Music has a huge impact on driving a brand’s public perception. Applied well, it is a powerful tool for evoking positive emotions amongst the desired consumer groups. Here is a glimpse into how I dig through the proverbial record crates to help adidas find great music, hopefully it’s helpful for you too.
To give you some background, the core of my role is constantly finding new music to place in branded environments, like for example adidas’ international store network and the steadily flowing output of category and brand content.
The volume of music used in adidas branded environments is stunning; however, what’s more impressive is that all the music in every consumer touch point is carefully vetted to ensure its suitability as a medium for expressing adidas’ tone of voice. So the brand as a whole, as well as individual categories, has a carefully considered audio direction designed to appeal to its consumers, for example music in Originals campaigns varies significantly from the music used in Outdoor campaigns, where Originals needs to be on the bleeding edge of new music and how it interacts with fashion and image, Outdoor is more in line with energy, passion, motion and freedom.
Constantly finding and curating new music that suits the brand and sub-categories DNA is where things really get interesting, fortunately for me there’s a steady flow of high-quality new music being released via myriad platforms and media outlets.
Living local, connecting global
So how do I access the global music network and navigate the relentless flow of new tracks, or, as a music fan, how do I cut through all the noise and find new music I will like?
Well, here are some tips that will help you to discover tracks without having to dedicate every waking minute to scouring the thousands of songs which are released on a weekly basis.
By the way, here is a completely random selection of tracks I made into a playlist the theme of which is based on nothing more than personal taste, a mixture of genres, some tracks recent some from a little while ago, hope you like it!
Digital and physical editorial (magazines, blogs)
Magazines (on- and off-line)
I am a big fan of the likes of Clash Magazine, Crack, i-D, Fact and Dazed, all of whom have excellent music sections. In Spain (where I live), Mondosonoro has really diverse coverage of new multi-genre releases. All of these publications have a ‘ones to watch’ section.
Spotify is my platform of choice and where I follow a bunch of labels so I’m up to date with their new releases, also labels like UK electronic stalwart Ninja Tune have a staff picks section which also highlights new releases from artists outside of their roster.
“If you have the time, check out the ‘related artists’ section beside the artist you are listening to, I sometimes come across some gems there too.”
The viral chart section of Spotify is really interesting, not just because it segments new hype releases territorially but also because it indicates what’s really buzzing in new music.
I love BBC 6 Music. It never fails to highlight early on artists pushing the boundaries of their genres and pioneering new sounds, plus it loves the independent music industry! Also, Apple Beats 1 is very dynamic and not averse to taking a risk on playing new and often unconventional music. Oh, and Rinse.FM, the London-based online radio station, is unparalleled in its curation of future music.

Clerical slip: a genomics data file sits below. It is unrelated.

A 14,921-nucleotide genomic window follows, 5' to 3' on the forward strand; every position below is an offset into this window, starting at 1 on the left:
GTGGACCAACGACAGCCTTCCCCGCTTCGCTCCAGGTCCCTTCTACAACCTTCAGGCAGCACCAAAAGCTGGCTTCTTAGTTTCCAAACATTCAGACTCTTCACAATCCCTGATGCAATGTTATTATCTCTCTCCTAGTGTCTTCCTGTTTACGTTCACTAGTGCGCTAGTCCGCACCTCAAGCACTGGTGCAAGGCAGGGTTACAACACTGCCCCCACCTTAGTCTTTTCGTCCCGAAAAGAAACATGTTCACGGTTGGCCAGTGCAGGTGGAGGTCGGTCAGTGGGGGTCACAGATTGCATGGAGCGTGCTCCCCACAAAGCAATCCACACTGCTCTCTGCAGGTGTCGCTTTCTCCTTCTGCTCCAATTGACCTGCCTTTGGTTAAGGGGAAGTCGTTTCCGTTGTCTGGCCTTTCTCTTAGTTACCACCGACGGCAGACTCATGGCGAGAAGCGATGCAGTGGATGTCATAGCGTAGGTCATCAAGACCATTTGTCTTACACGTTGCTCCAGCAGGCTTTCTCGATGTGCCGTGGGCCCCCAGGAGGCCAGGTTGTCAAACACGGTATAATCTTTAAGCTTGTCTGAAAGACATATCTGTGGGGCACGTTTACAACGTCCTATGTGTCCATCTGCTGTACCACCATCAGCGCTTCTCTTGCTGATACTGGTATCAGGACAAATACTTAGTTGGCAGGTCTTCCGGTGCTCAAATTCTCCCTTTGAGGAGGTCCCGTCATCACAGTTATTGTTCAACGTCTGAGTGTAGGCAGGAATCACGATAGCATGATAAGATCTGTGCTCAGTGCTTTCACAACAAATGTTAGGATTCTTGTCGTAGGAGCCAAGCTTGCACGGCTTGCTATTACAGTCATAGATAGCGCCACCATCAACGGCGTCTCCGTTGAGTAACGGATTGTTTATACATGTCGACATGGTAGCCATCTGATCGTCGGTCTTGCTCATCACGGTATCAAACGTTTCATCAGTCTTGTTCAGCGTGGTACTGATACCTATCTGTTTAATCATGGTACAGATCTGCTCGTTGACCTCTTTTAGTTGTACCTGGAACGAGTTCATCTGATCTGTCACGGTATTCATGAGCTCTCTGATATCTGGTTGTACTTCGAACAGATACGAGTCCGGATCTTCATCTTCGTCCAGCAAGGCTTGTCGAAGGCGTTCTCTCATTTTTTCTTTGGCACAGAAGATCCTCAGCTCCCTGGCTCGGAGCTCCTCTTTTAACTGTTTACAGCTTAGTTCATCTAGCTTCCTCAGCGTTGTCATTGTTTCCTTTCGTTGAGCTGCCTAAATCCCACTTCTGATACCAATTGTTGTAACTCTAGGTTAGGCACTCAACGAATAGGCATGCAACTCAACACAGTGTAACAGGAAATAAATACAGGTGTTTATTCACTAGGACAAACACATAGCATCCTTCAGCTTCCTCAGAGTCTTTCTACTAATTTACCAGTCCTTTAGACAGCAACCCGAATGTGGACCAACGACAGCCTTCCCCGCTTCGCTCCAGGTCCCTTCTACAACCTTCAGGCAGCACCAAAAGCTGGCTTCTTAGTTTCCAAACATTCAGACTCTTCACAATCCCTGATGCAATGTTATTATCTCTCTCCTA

Killer apps for the new music generation, I’d be lost without these…
Where to find the freshest, most hyped releases (hence its name), remixes, edits and bootlegs, this for me is my go to for discovering new talent before it goes mainstream, and hearing the newest releases before they chart (or often, before they are even released).
When new releases promoted in the clubs start being ’shazamed’ radio takes notice and, if shazam counts look strong, the track may well get a radio broadcast, so this is a solid way for gauging the public’s excitement around a new release, important when thinking about suitability of a track to a commercial.
I follow a number of websites, labels and producers who I know focus on new and future releases, this keeps me fully in the loop of track premieres and what’s coming next. It’s hard to know how long this platform will be around, though, especially as it’s falling between the gaps of music licensing from the majors, but for now it’s an absolutely excellent place to discover new music tailored to your tastes.
So, to wrap up, it’s important to note that the right song to me may not always be the right song, music selection goes beyond personal taste, and there is of course a long list of criteria that need to be considered when presenting music options for commercial use.
For adidas we really need to ensure that the artist, and not just the track, is relevant to our consumer. Does the song drive an emotion, on the larger commercials will it be memorable and, on hearing it, will the listener connect it with the brand? Above all, does it reinforce the brand’s musical heritage and connection to new music, consistently supporting and presenting tomorrow’s household names?
As global brands become more music savvy and artists’ attitudes to their music being used in commercial settings change, there has never been such scope for aligning the two parties in original, meaningful and impactful ways.